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Consequences of Guilt

            Guilt often has detrimental effects on those who are at fault for punishable doings. The romantic novel The Scarlet Letter, by Nathaniel Hawthorne, is a story that revolves around the consequences of the sinful act of adultery, which is committed by the characters of Hester Prynne and Reverend Arthur Dimmesdale. The narrative is set in a theocratic Puritan community in the seventeenth-century colony of Massachusetts, thus Hester is publicly punished for her sin and forced to wear the letter “A” on her chest. Hester chooses not to identify her fellow sinner and the father of her daughter Pearl, as Dimmesdale is a highly respected minister among the members of the community. Instead of taking responsibility for his part in the birth of Pearl, who is thought of as evil, Dimmesdale lives his life in self-inflicted pain and suffering. In the novel, Hawthorne particularly uses the character of Arthur Dimmesdale to illustrate and explore a relationship between actions and a sense of guilt through Dimmesdale’s characteristics, actions, and near destruction but eventual redemption. .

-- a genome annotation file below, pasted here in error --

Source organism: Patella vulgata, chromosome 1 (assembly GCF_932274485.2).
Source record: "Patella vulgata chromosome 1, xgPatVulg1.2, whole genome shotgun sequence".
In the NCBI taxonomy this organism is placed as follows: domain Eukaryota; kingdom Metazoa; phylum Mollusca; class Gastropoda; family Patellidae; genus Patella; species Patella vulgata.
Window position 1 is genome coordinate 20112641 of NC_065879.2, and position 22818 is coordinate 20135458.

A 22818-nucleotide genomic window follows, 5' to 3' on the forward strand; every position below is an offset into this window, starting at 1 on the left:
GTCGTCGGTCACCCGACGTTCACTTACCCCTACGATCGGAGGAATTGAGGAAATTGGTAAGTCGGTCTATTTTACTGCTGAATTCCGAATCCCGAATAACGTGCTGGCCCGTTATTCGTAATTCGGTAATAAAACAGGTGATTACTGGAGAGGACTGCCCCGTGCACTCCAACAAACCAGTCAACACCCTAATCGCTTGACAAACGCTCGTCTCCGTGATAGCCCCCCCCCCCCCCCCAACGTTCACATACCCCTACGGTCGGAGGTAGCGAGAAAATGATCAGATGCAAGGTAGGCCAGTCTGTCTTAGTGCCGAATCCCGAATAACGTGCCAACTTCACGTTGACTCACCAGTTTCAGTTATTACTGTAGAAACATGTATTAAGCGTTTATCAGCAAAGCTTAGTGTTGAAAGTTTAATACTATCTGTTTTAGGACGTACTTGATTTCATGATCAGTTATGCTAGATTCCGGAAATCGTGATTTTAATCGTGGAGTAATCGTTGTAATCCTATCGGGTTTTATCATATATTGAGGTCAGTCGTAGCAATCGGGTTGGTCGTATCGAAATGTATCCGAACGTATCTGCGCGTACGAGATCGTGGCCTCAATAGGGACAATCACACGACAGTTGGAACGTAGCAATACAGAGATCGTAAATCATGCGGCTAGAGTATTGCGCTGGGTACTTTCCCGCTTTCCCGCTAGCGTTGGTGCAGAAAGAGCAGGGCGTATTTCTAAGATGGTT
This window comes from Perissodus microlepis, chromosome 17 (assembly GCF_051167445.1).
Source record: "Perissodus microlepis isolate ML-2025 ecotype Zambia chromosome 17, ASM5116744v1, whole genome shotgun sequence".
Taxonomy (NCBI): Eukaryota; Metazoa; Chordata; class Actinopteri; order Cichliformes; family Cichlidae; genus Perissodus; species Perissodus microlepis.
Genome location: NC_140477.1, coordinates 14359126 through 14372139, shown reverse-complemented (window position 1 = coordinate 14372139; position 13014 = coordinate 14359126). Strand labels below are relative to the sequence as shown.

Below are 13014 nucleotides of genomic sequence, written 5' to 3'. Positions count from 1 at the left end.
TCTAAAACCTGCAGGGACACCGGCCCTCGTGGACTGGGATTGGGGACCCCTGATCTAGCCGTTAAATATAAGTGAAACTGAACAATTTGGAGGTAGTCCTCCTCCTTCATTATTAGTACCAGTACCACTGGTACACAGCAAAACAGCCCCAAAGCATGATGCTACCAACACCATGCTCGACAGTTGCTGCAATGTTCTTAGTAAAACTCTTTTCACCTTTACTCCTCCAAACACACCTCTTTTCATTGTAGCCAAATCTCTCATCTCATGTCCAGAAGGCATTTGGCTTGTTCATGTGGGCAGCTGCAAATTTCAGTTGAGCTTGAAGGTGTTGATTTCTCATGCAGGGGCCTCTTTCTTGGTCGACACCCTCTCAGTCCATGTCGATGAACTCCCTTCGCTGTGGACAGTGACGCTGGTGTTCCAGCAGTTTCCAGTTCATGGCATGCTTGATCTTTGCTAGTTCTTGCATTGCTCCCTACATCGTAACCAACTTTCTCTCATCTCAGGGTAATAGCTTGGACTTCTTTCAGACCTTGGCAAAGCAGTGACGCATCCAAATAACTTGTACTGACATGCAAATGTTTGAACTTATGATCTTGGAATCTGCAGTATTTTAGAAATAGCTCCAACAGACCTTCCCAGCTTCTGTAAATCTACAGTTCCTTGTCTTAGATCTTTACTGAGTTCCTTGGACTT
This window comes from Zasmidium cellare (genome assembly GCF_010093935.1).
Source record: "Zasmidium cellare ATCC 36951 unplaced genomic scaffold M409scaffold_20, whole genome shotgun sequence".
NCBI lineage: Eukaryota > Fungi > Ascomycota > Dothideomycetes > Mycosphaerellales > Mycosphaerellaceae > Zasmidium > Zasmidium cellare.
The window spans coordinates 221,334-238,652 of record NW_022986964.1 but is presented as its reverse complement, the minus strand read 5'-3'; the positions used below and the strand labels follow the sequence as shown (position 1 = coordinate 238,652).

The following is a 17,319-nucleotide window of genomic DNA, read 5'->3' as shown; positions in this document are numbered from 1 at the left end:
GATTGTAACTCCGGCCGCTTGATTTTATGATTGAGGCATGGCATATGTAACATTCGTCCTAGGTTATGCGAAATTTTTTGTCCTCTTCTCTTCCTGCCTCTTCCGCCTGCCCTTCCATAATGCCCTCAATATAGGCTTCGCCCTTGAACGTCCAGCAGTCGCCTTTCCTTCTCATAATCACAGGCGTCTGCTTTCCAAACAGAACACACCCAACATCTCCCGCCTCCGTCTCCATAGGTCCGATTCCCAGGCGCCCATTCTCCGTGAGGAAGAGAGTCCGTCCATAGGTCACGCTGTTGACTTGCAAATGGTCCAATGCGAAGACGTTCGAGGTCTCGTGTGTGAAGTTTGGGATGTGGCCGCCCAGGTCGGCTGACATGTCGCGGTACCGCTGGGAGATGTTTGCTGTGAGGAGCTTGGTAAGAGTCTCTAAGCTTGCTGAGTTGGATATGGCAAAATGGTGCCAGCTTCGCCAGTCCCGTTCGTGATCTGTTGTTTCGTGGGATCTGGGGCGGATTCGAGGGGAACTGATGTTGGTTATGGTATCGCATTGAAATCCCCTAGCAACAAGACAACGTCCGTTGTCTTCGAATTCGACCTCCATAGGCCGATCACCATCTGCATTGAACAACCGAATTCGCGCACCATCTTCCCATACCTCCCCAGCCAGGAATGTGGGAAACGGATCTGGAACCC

Dimmesdale’s character and nature help to convey the reasons for his longtime secrecy and guilty conscience. When the reader first encounters Dimmesdale, there is a slight hint of what is to be discovered about him. Hawthorne writes, “Notwithstanding his high native gifts and scholar-like attainments, there was an air about this young minister,— an apprehensive, a startled, a half-frightened look,— as of a being who felt himself quite astray and at a loss in the pathway of human existence, and could only be at ease in some seclusion of his own” (46). Hawthorne also describes Dimmesdale as eloquent, striking, and passionate (46). Dimmesdale is given both wonderful qualities and tragic flaws. In contrast to the strong and determined character of Hester Prynne, “Dimmesdale is presented as a figure of frailty and weakness…” (Telgen, ed.